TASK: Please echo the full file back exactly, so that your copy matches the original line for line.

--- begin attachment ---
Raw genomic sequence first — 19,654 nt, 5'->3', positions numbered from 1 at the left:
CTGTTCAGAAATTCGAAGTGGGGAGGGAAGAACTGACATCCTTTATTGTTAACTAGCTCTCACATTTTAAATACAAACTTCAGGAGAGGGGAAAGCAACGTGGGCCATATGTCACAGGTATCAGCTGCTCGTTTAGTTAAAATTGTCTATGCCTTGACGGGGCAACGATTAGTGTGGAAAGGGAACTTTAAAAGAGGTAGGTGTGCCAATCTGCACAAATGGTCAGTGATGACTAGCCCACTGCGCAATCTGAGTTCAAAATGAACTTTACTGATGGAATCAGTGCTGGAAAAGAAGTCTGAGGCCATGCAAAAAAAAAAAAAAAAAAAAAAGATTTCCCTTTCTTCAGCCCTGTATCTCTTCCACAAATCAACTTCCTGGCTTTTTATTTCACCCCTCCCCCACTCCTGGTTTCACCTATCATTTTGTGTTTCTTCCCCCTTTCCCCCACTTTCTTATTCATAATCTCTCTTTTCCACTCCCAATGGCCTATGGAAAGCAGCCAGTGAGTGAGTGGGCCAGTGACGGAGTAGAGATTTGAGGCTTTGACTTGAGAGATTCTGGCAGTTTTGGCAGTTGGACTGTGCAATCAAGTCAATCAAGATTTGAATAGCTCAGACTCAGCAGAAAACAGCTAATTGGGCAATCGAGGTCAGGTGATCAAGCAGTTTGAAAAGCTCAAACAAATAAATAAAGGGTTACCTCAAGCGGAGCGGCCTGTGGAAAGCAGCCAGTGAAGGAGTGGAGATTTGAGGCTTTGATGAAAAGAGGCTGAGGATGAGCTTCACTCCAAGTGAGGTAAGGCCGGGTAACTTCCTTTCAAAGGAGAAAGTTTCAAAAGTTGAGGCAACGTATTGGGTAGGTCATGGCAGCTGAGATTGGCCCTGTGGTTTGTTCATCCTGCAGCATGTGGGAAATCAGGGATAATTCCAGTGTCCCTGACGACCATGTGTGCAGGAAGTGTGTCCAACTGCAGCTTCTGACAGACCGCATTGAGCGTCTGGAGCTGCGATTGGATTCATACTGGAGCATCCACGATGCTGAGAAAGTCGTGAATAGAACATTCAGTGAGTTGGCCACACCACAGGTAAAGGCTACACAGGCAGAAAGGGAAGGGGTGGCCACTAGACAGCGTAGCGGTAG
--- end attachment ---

Raw genomic sequence first — 19,654 nt, 5'->3', positions numbered from 1 at the left:
CTGTTCAGAAATTCGAAGTGGGGAGGGAAGAACTGACATCCTTTATTGTTAACTAGCTCTCACATTTTAAATACAAACTTCAGGAGAGGGGAAAGCAACGTGGGCCATATGTCACAGGTATCAGCTGCTCGTTTAGTTAAAATTGTCTATGCCTTGACGGGGCAACGATTAGTGTGGAAAGGGAACTTTAAAAGAGGTAGGTGTGCCAATCTGCACAAATGGTCAGTGATGACTAGCCCACTGCGCAATCTGAGTTCAAAATGAACTTTACTGATGGAATCAGTGCTGGAAAAGAAGTCTGAGGCCATGCAAAAAAAAAAAAAAAAAAAAAAGATTTCCCTTTCTTCAGCCCTGTATCTCTTCCACAAATCAACTTCCTGGCTTTTTATTTCACCCCTCCCCCACTCCTGGTTTCACCTATCATTTTGTGTTTCTTCCCCCTTTCCCCCACTTTCTTATTCATAATCTCTCTTTTCCACTCCCAATGGCCTATGGAAAGCAGCCAGTGAGTGAGTGGGCCAGTGACGGAGTAGAGATTTGAGGCTTTGACTTGAGAGATTCTGGCAGTTTTGGCAGTTGGACTGTGCAATCAAGTCAATCAAGATTTGAATAGCTCAGACTCAGCAGAAAACAGCTAATTGGGCAATCGAGGTCAGGTGATCAAGCAGTTTGAAAAGCTCAAACAAATAAATAAAGGGTTACCTCAAGCGGAGCGGCCTGTGGAAAGCAGCCAGTGAAGGAGTGGAGATTTGAGGCTTTGATGAAAAGAGGCTGAGGATGAGCTTCACTCCAAGTGAGGTAAGGCCGGGTAACTTCCTTTCAAAGGAGAAAGTTTCAAAAGTTGAGGCAACGTATTGGGTAGGTCATGGCAGCTGAGATTGGCCCTGTGGTTTGTTCATCCTGCAGCATGTGGGAAATCAGGGATAATTCCAGTGTCCCTGACGACCATGTGTGCAGGAAGTGTGTCCAACTGCAGCTTCTGACAGACCGCATTGAGCGTCTGGAGCTGCGATTGGATTCATACTGGAGCATCCACGATGCTGAGAAAGTCGTGAATAGAACATTCAGTGAGTTGGCCACACCACAGGTAAAGGCTACACAGGCAGAAAGGGAAGGGGTGGCCACTAGACAGCGTAGCGGTAG